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Entries in tents (5)


Albert Frey: cotton house, 1933

Albert Frey, Swiss, studied at ETH Winterthur, a critical point as technical schools taught construction and technology. He graduated in 1924.  What a time to be a young architect: he worked with LeCorbusier and Jeanneret in Paris from 1924-28 alongside Sert and Perriand, then moved to the States.  He joined Lawrence Kocher in New York and worked with him until 1935.  Kocher was also the managing editor of Architectural Record, a journal that promoted American modernism.
Frey worked on the Museum of Modern Art in 1937-9 and after this moved permanently to Palm Springs, falling, like so many European architects, for the freedom and space of the American south west.  

Two Frey and Kocher houses: the Aluminaire, a demountable house faced with aluminum panels, which was moved several times in its life, and a canvas cabin, both done in the early 1930s.  They did permanent houses, including one for Raymond Loewy, but these two are in the nature of workshop experiments.  
The canvas house, built for Kocher, consists of painted sail canvas stretched over a redwood frame, insulated with aluminum foil.  These details come from Joseph Rosa's book on Frey, but compared to the Aluminaire there appears to be little information on the canvas house. The images here are from a single website.

Frey and Kocher, canvas weekend house, 1933

However, in Popular Science, February 1933 the canvas house appears.  For 15¢ (20¢ in Canada) what an exuberant little publication this was: packed with ideas, inventions, the wonder of developing technologies and sheer curiosities — it shows a most positive and active engagement with newness that I just cannot see anywhere today. Here is a pdf of the Feb 1933 edition.

Popular Science, February 1933, p42

On p 42, just above identifying dogs by their nose prints, is 'Architect Designs Cotton Houses'.  The write up:  'Houses of cotton are proposed by Lawrence Kocher, noted architect, to solve the low-cost housing problem.  Models of two types, a $1,500 five-room home and a week-end house, have been designed.  A weatherproof exterior is provided by a roof and walls of fireproofed cotton ducking stretched over a wooden structural frame.  Inner walls are also of cotton.  Insulating material may be added to exclude heat and cold.  Since the canvas is flexible, it is adaptable to any shaped surface. '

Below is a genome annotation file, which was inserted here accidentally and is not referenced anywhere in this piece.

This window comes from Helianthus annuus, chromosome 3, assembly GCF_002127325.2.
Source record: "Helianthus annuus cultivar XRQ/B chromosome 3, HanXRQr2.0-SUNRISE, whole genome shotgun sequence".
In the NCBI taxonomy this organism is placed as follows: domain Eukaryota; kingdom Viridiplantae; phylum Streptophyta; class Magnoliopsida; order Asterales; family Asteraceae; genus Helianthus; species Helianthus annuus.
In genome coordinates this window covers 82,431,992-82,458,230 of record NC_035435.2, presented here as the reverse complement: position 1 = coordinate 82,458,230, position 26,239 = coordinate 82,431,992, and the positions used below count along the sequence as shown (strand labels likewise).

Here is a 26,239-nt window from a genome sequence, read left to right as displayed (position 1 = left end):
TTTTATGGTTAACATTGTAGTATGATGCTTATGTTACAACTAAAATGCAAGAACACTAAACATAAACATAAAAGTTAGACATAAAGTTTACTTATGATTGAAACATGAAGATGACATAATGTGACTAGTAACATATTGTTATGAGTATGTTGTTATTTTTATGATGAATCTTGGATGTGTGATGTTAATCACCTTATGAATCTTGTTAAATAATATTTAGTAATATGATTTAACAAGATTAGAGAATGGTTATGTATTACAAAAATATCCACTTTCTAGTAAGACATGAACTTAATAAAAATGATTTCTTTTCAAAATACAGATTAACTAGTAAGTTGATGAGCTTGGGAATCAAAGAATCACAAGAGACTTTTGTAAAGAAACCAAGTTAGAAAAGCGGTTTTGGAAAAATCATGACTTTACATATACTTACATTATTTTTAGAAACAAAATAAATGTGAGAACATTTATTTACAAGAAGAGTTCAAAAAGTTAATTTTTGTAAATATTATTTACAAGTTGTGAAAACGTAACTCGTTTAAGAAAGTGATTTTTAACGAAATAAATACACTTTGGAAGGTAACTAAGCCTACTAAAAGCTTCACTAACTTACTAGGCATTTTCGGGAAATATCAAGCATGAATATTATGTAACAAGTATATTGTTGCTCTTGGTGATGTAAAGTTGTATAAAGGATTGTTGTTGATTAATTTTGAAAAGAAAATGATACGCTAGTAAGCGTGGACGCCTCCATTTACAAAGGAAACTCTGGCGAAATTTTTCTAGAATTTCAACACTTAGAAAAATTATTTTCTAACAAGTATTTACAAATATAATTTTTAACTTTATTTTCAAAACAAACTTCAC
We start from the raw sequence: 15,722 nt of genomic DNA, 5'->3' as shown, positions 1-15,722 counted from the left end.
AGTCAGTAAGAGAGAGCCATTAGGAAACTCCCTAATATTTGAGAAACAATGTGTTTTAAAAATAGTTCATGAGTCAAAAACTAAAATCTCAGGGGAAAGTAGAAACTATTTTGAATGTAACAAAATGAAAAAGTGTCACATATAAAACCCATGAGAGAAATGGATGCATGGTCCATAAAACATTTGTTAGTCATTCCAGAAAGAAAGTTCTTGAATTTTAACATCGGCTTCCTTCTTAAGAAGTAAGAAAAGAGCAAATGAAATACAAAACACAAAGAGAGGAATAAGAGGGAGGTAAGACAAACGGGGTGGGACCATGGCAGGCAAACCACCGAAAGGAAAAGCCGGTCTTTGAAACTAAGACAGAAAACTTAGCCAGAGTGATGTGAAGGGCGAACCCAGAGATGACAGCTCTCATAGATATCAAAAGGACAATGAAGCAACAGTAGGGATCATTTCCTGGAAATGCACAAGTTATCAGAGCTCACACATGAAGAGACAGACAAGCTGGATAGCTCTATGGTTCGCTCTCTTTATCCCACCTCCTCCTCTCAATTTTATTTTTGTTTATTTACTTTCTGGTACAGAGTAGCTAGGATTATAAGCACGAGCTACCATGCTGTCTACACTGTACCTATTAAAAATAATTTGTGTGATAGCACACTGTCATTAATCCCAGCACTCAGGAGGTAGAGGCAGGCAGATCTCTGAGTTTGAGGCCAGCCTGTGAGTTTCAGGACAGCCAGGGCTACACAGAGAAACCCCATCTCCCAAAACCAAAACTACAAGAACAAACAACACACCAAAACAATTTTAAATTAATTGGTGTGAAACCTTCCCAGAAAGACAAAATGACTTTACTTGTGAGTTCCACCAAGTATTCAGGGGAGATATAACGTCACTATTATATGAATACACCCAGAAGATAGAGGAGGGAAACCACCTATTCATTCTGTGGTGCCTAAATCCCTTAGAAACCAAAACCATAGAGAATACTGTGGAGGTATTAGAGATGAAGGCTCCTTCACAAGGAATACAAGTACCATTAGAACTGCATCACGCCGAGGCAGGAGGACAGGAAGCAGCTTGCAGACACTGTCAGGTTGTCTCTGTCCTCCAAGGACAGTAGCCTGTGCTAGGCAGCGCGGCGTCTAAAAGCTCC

This is the Villa Savoye for Depression-era America: inexpensive, democratic, inventive, flexible. 



A clifftop campsite in Crimdon Park, County Durham, England. 1946

Okay, it is 1946, everyone camping here, the men at least, just spent a lot of time in tents in north Africa, in Burma, on the plains of Lincolnshire, but this is the summer holidays, in England.  The war is over.  Wouldn't one think that anarchy would be a welcome release and tents were higgledy-piggledy?  Clearly not. 

The English once were a sociable people, not for them the extreme privacy of camping in a BC government or National Park campsite, all winding roads through the woods and deep seclusion on one's little clearing with picnic bench and firepit.  Sometimes it would be nice – and feel safe – to be just one more tent in an array such as this one.

and gosh, look at all the army bell tents.  One wonders if the release of army surplus after the war spurred on the development of mass camping and campsites.  As a kid, our tent was a huge Hudson's Bay Company canvas tent with an extension: not army surplus, but so capacious. It smelled like summer.


tents, non-military